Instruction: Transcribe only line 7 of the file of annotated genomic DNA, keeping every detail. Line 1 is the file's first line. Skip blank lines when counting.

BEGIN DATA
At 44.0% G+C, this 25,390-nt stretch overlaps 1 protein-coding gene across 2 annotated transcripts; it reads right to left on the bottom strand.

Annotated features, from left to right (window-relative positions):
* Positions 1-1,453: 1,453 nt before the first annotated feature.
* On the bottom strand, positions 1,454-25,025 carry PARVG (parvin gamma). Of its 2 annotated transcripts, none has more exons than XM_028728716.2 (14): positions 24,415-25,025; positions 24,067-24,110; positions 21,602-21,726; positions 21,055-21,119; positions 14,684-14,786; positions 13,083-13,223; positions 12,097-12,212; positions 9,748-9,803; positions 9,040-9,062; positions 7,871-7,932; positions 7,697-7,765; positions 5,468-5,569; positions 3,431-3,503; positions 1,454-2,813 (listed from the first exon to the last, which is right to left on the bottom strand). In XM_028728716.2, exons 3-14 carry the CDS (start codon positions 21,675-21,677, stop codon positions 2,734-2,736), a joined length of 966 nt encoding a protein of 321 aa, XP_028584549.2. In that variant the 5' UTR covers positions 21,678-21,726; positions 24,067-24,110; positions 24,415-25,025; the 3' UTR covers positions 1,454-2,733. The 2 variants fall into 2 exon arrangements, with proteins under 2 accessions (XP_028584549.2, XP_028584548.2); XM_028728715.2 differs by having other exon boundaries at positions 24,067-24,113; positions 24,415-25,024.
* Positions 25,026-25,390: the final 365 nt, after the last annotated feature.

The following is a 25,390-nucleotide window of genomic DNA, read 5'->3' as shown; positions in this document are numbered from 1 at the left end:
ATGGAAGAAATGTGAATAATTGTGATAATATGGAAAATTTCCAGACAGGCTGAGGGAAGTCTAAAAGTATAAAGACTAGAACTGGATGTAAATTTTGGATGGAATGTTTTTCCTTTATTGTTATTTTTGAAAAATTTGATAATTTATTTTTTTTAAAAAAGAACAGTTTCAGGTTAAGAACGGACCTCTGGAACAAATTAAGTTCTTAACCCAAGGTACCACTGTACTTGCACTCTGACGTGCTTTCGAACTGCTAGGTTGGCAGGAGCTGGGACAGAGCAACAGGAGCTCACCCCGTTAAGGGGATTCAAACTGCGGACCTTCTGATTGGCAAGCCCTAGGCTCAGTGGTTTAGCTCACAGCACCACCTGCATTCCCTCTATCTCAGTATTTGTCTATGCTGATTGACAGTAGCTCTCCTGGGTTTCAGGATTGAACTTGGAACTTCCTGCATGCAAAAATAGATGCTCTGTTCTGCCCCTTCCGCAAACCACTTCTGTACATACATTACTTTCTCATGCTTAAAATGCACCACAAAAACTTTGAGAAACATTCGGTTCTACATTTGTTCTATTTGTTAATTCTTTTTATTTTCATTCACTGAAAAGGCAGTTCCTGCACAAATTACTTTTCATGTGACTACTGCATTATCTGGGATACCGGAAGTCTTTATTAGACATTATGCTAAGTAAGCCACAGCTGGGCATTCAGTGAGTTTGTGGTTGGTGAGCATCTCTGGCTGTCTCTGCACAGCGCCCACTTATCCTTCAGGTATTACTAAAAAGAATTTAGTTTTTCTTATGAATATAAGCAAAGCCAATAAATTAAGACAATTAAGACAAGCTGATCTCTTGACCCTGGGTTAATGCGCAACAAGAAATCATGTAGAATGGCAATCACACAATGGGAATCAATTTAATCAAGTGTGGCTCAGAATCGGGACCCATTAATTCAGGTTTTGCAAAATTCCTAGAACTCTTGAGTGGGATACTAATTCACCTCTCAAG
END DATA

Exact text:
ATGGAAGAAATGTGAATAATTGTGATAATATGGAAAATTTCCAGACAGGCTGAGGGAAGTCTAAAAGTATAAAGACTAGAACTGGATGTAAATTTTGGATGGAATGTTTTTCCTTTATTGTTATTTTTGAAAAATTTGATAATTTATTTTTTTTAAAAAAGAACAGTTTCAGGTTAAGAACGGACCTCTGGAACAAATTAAGTTCTTAACCCAAGGTACCACTGTACTTGCACTCTGACGTGCTTTCGAACTGCTAGGTTGGCAGGAGCTGGGACAGAGCAACAGGAGCTCACCCCGTTAAGGGGATTCAAACTGCGGACCTTCTGATTGGCAAGCCCTAGGCTCAGTGGTTTAGCTCACAGCACCACCTGCATTCCCTCTATCTCAGTATTTGTCTATGCTGATTGACAGTAGCTCTCCTGGGTTTCAGGATTGAACTTGGAACTTCCTGCATGCAAAAATAGATGCTCTGTTCTGCCCCTTCCGCAAACCACTTCTGTACATACATTACTTTCTCATGCTTAAAATGCACCACAAAAACTTTGAGAAACATTCGGTTCTACATTTGTTCTATTTGTTAATTCTTTTTATTTTCATTCACTGAAAAGGCAGTTCCTGCACAAATTACTTTTCATGTGACTACTGCATTATCTGGGATACCGGAAGTCTTTATTAGACATTATGCTAAGTAAGCCACAGCTGGGCATTCAGTGAGTTTGTGGTTGGTGAGCATCTCTGGCTGTCTCTGCACAGCGCCCACTTATCCTTCAGGTATTACTAAAAAGAATTTAGTTTTTCTTATGAATATAAGCAAAGCCAATAAATTAAGACAATTAAGACAAGCTGATCTCTTGACCCTGGGTTAATGCGCAACAAGAAATCATGTAGAATGGCAATCACACAATGGGAATCAATTTAATCAAGTGTGGCTCAGAATCGGGACCCATTAATTCAGGTTTTGCAAAATTCCTAGAACTCTTGAGTGGGATACTAATTCACCTCTCAAG